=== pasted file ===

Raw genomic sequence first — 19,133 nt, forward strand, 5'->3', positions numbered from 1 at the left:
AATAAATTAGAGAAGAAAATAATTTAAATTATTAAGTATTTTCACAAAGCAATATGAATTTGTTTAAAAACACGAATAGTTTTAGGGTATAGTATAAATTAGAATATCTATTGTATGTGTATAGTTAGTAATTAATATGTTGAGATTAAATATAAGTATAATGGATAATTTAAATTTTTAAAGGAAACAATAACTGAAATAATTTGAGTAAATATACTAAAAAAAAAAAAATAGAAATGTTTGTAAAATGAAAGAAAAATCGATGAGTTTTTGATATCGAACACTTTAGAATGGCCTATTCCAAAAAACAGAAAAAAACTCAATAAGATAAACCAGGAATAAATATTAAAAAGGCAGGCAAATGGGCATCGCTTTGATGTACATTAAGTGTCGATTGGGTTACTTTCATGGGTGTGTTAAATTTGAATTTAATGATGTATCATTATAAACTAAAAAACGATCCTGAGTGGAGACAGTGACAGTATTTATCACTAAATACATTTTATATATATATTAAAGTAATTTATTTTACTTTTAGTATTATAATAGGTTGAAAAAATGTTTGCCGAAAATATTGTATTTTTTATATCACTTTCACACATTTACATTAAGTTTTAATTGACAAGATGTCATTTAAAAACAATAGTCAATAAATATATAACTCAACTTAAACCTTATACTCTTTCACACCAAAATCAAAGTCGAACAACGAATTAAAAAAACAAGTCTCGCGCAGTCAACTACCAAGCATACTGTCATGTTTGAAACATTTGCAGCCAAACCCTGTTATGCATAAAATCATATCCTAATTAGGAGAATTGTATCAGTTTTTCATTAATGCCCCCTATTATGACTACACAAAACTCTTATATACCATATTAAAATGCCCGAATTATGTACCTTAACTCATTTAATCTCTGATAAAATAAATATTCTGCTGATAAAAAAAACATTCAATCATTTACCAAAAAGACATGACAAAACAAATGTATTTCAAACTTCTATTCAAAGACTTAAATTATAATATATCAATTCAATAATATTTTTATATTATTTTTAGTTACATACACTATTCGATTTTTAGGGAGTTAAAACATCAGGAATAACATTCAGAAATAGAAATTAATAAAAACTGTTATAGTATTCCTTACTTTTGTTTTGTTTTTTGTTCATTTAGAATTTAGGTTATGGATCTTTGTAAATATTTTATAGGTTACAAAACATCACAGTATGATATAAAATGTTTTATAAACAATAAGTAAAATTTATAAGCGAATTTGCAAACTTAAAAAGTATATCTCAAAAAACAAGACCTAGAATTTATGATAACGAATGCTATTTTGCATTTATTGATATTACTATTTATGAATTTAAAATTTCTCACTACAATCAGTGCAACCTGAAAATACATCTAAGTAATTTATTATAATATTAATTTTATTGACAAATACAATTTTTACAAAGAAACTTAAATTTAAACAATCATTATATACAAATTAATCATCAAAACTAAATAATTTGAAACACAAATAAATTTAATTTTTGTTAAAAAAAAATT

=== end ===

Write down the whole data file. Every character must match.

Raw genomic sequence first — 19,133 nt, forward strand, 5'->3', positions numbered from 1 at the left:
AATAAATTAGAGAAGAAAATAATTTAAATTATTAAGTATTTTCACAAAGCAATATGAATTTGTTTAAAAACACGAATAGTTTTAGGGTATAGTATAAATTAGAATATCTATTGTATGTGTATAGTTAGTAATTAATATGTTGAGATTAAATATAAGTATAATGGATAATTTAAATTTTTAAAGGAAACAATAACTGAAATAATTTGAGTAAATATACTAAAAAAAAAAAAATAGAAATGTTTGTAAAATGAAAGAAAAATCGATGAGTTTTTGATATCGAACACTTTAGAATGGCCTATTCCAAAAAACAGAAAAAAACTCAATAAGATAAACCAGGAATAAATATTAAAAAGGCAGGCAAATGGGCATCGCTTTGATGTACATTAAGTGTCGATTGGGTTACTTTCATGGGTGTGTTAAATTTGAATTTAATGATGTATCATTATAAACTAAAAAACGATCCTGAGTGGAGACAGTGACAGTATTTATCACTAAATACATTTTATATATATATTAAAGTAATTTATTTTACTTTTAGTATTATAATAGGTTGAAAAAATGTTTGCCGAAAATATTGTATTTTTTATATCACTTTCACACATTTACATTAAGTTTTAATTGACAAGATGTCATTTAAAAACAATAGTCAATAAATATATAACTCAACTTAAACCTTATACTCTTTCACACCAAAATCAAAGTCGAACAACGAATTAAAAAAACAAGTCTCGCGCAGTCAACTACCAAGCATACTGTCATGTTTGAAACATTTGCAGCCAAACCCTGTTATGCATAAAATCATATCCTAATTAGGAGAATTGTATCAGTTTTTCATTAATGCCCCCTATTATGACTACACAAAACTCTTATATACCATATTAAAATGCCCGAATTATGTACCTTAACTCATTTAATCTCTGATAAAATAAATATTCTGCTGATAAAAAAAACATTCAATCATTTACCAAAAAGACATGACAAAACAAATGTATTTCAAACTTCTATTCAAAGACTTAAATTATAATATATCAATTCAATAATATTTTTATATTATTTTTAGTTACATACACTATTCGATTTTTAGGGAGTTAAAACATCAGGAATAACATTCAGAAATAGAAATTAATAAAAACTGTTATAGTATTCCTTACTTTTGTTTTGTTTTTTGTTCATTTAGAATTTAGGTTATGGATCTTTGTAAATATTTTATAGGTTACAAAACATCACAGTATGATATAAAATGTTTTATAAACAATAAGTAAAATTTATAAGCGAATTTGCAAACTTAAAAAGTATATCTCAAAAAACAAGACCTAGAATTTATGATAACGAATGCTATTTTGCATTTATTGATATTACTATTTATGAATTTAAAATTTCTCACTACAATCAGTGCAACCTGAAAATACATCTAAGTAATTTATTATAATATTAATTTTATTGACAAATACAATTTTTACAAAGAAACTTAAATTTAAACAATCATTATATACAAATTAATCATCAAAACTAAATAATTTGAAACACAAATAAATTTAATTTTTGTTAAAAAAAAATT